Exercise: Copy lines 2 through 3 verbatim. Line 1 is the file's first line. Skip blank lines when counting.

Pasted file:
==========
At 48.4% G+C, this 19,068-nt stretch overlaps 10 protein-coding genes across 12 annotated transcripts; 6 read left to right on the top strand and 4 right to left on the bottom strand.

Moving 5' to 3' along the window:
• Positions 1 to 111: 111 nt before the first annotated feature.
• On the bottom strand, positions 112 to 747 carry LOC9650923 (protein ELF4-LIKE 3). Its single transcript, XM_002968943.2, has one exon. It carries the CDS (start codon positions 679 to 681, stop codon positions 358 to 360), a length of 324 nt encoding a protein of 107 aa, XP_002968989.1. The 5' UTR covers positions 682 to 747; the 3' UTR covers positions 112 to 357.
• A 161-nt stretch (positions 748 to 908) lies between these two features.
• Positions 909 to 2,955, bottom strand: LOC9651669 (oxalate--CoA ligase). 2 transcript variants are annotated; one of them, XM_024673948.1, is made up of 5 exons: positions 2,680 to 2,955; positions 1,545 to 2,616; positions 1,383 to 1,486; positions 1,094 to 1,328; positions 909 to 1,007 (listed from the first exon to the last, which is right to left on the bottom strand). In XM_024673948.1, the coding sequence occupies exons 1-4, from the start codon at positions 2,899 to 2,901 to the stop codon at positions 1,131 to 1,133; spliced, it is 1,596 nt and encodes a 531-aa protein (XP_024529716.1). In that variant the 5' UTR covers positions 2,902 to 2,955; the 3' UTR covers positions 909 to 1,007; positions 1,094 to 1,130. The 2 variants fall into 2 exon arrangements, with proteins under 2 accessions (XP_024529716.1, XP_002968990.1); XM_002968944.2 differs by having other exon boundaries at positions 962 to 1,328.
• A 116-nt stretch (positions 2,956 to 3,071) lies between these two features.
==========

Moving 5' to 3' along the window:
• Positions 1 to 111: 111 nt before the first annotated feature.